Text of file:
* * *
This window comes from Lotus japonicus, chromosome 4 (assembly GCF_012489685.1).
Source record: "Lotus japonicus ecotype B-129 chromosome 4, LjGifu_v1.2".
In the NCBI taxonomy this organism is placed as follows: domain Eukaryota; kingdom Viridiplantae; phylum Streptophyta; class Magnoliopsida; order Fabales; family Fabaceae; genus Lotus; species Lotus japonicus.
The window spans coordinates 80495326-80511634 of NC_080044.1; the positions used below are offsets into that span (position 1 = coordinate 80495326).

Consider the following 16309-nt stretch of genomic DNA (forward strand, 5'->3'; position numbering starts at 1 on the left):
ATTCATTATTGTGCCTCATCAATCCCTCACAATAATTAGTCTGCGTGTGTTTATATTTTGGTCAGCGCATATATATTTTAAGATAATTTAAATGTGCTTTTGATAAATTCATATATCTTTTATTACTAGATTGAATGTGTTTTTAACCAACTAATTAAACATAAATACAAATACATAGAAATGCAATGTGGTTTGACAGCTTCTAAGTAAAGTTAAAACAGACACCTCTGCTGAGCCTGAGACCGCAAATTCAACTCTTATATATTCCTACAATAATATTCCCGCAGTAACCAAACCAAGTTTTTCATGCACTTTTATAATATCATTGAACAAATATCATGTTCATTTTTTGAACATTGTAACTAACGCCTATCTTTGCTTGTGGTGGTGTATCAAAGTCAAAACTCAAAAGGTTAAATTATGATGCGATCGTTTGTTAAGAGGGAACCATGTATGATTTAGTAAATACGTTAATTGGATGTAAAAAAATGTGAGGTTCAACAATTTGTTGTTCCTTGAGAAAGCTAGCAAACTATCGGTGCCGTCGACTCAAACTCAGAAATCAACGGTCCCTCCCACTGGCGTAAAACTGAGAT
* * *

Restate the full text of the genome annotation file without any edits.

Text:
This window comes from Lotus japonicus, chromosome 4 (assembly GCF_012489685.1).
Source record: "Lotus japonicus ecotype B-129 chromosome 4, LjGifu_v1.2".
In the NCBI taxonomy this organism is placed as follows: domain Eukaryota; kingdom Viridiplantae; phylum Streptophyta; class Magnoliopsida; order Fabales; family Fabaceae; genus Lotus; species Lotus japonicus.
The window spans coordinates 80495326-80511634 of NC_080044.1; the positions used below are offsets into that span (position 1 = coordinate 80495326).

Consider the following 16309-nt stretch of genomic DNA (forward strand, 5'->3'; position numbering starts at 1 on the left):
ATTCATTATTGTGCCTCATCAATCCCTCACAATAATTAGTCTGCGTGTGTTTATATTTTGGTCAGCGCATATATATTTTAAGATAATTTAAATGTGCTTTTGATAAATTCATATATCTTTTATTACTAGATTGAATGTGTTTTTAACCAACTAATTAAACATAAATACAAATACATAGAAATGCAATGTGGTTTGACAGCTTCTAAGTAAAGTTAAAACAGACACCTCTGCTGAGCCTGAGACCGCAAATTCAACTCTTATATATTCCTACAATAATATTCCCGCAGTAACCAAACCAAGTTTTTCATGCACTTTTATAATATCATTGAACAAATATCATGTTCATTTTTTGAACATTGTAACTAACGCCTATCTTTGCTTGTGGTGGTGTATCAAAGTCAAAACTCAAAAGGTTAAATTATGATGCGATCGTTTGTTAAGAGGGAACCATGTATGATTTAGTAAATACGTTAATTGGATGTAAAAAAATGTGAGGTTCAACAATTTGTTGTTCCTTGAGAAAGCTAGCAAACTATCGGTGCCGTCGACTCAAACTCAGAAATCAACGGTCCCTCCCACTGGCGTAAAACTGAGAT